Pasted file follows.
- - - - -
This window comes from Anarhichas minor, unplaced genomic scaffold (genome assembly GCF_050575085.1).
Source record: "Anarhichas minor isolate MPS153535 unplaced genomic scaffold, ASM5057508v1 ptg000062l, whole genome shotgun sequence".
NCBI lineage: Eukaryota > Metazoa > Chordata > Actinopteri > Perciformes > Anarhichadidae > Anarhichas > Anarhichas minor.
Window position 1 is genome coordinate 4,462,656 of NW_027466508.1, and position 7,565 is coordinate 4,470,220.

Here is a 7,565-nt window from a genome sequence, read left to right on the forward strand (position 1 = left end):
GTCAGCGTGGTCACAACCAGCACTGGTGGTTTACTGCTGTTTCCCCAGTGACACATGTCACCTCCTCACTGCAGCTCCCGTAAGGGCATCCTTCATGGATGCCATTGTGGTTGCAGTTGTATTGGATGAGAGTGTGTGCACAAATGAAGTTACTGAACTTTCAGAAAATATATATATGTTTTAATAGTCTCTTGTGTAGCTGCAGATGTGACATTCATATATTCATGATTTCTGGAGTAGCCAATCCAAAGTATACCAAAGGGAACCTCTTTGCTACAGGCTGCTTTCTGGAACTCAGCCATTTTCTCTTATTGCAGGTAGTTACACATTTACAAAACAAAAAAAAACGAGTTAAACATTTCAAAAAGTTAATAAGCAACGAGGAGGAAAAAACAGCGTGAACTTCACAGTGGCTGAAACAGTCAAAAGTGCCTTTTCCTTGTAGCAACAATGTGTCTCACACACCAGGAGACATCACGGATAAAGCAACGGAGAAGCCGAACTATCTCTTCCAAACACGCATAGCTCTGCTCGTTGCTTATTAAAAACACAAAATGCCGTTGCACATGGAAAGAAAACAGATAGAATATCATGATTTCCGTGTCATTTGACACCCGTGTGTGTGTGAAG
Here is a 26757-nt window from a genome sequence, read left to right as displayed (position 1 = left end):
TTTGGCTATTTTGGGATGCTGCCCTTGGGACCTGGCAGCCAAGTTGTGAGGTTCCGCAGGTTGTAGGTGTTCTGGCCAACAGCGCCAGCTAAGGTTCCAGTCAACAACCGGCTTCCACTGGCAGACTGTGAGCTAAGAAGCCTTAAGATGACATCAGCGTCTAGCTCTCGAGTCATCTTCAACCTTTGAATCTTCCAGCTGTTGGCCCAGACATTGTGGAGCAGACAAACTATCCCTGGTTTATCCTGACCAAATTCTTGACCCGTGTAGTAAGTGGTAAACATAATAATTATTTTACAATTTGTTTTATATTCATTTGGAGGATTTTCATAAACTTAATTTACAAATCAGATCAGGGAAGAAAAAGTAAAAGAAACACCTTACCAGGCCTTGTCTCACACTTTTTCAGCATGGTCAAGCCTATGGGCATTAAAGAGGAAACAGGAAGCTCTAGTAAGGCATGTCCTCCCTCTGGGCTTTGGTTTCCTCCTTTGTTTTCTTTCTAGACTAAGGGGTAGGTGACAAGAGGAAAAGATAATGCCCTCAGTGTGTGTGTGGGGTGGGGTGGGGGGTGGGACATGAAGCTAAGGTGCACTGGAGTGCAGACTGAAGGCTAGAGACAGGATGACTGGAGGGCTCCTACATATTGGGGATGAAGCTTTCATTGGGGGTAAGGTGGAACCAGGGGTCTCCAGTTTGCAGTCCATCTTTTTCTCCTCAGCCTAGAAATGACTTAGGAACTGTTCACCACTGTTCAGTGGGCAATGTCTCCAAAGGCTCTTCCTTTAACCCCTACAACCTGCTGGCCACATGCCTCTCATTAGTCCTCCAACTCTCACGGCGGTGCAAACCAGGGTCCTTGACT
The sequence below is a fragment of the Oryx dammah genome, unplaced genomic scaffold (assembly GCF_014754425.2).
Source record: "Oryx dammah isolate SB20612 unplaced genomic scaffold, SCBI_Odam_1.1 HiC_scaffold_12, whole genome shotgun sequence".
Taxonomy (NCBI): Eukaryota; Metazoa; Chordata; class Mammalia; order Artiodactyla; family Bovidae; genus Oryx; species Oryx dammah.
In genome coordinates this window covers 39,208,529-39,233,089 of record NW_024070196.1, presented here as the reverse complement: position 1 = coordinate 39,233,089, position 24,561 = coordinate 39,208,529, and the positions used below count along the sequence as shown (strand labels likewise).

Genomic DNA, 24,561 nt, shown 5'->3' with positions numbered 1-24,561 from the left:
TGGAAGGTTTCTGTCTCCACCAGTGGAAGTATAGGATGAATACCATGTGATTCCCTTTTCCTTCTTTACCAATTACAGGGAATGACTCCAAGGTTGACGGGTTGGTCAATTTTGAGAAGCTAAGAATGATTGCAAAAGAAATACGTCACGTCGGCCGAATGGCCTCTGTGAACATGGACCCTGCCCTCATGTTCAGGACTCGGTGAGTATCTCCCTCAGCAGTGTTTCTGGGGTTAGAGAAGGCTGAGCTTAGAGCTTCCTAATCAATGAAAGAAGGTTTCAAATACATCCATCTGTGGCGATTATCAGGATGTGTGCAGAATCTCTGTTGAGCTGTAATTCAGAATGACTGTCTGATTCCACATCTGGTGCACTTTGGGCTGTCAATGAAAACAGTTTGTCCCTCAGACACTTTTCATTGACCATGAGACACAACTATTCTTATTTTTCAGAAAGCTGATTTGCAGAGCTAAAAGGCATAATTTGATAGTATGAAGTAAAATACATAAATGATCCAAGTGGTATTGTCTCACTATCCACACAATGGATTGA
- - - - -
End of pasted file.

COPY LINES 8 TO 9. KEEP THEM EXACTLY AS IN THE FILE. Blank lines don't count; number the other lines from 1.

TTTGGCTATTTTGGGATGCTGCCCTTGGGACCTGGCAGCCAAGTTGTGAGGTTCCGCAGGTTGTAGGTGTTCTGGCCAACAGCGCCAGCTAAGGTTCCAGTCAACAACCGGCTTCCACTGGCAGACTGTGAGCTAAGAAGCCTTAAGATGACATCAGCGTCTAGCTCTCGAGTCATCTTCAACCTTTGAATCTTCCAGCTGTTGGCCCAGACATTGTGGAGCAGACAAACTATCCCTGGTTTATCCTGACCAAATTCTTGACCCGTGTAGTAAGTGGTAAACATAATAATTATTTTACAATTTGTTTTATATTCATTTGGAGGATTTTCATAAACTTAATTTACAAATCAGATCAGGGAAGAAAAAGTAAAAGAAACACCTTACCAGGCCTTGTCTCACACTTTTTCAGCATGGTCAAGCCTATGGGCATTAAAGAGGAAACAGGAAGCTCTAGTAAGGCATGTCCTCCCTCTGGGCTTTGGTTTCCTCCTTTGTTTTCTTTCTAGACTAAGGGGTAGGTGACAAGAGGAAAAGATAATGCCCTCAGTGTGTGTGTGGGGTGGGGTGGGGGGTGGGACATGAAGCTAAGGTGCACTGGAGTGCAGACTGAAGGCTAGAGACAGGATGACTGGAGGGCTCCTACATATTGGGGATGAAGCTTTCATTGGGGGTAAGGTGGAACCAGGGGTCTCCAGTTTGCAGTCCATCTTTTTCTCCTCAGCCTAGAAATGACTTAGGAACTGTTCACCACTGTTCAGTGGGCAATGTCTCCAAAGGCTCTTCCTTTAACCCCTACAACCTGCTGGCCACATGCCTCTCATTAGTCCTCCAACTCTCACGGCGGTGCAAACCAGGGTCCTTGACT
The sequence below is a fragment of the Oryx dammah genome, unplaced genomic scaffold (assembly GCF_014754425.2).